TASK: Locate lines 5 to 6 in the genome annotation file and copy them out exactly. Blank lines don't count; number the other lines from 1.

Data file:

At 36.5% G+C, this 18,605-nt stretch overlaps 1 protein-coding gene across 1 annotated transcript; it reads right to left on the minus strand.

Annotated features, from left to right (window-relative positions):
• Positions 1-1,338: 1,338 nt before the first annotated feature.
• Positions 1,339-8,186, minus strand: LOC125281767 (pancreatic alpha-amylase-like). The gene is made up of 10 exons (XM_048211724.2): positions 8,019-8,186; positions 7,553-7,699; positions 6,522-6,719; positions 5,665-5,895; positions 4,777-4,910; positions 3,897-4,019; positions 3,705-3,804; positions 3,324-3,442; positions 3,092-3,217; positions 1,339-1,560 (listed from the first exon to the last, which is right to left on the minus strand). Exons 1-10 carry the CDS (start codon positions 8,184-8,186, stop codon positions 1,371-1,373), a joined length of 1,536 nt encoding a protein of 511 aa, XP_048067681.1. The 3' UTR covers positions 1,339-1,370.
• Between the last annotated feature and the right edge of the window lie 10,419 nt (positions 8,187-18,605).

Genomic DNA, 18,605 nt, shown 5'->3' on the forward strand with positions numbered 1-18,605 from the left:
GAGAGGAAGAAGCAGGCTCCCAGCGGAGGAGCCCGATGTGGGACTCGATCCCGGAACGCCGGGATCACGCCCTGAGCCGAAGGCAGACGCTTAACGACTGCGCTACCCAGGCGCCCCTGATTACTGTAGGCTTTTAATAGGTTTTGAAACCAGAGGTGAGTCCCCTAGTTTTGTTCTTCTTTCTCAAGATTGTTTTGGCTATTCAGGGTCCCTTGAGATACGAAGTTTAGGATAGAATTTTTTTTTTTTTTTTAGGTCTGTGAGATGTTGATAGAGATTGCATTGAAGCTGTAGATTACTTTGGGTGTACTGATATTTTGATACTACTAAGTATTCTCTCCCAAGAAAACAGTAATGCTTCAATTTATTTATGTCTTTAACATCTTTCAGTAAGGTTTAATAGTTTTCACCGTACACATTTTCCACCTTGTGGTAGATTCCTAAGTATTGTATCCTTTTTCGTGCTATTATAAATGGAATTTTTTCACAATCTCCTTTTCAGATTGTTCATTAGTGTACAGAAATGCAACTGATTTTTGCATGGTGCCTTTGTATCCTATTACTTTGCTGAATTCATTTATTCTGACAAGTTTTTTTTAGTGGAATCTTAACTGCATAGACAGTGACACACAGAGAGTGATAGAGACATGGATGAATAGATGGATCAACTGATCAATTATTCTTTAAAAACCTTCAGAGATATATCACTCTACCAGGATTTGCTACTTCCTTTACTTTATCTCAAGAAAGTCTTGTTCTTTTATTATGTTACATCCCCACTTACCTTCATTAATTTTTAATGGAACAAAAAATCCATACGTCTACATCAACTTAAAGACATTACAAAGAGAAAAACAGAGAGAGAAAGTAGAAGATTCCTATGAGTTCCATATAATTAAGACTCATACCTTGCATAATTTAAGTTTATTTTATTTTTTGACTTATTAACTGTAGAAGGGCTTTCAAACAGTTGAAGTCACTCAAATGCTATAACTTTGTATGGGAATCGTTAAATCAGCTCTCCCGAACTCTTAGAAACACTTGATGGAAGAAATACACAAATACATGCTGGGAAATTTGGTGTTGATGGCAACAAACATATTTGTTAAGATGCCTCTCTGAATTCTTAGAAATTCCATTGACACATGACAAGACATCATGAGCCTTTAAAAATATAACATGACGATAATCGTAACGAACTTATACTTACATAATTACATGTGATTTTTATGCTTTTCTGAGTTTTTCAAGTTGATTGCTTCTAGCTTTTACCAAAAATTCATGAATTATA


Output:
• Between the last annotated feature and the right edge of the window lie 10,419 nt (positions 8,187-18,605).

Genomic DNA, 18,605 nt, shown 5'->3' on the forward strand with positions numbered 1-18,605 from the left: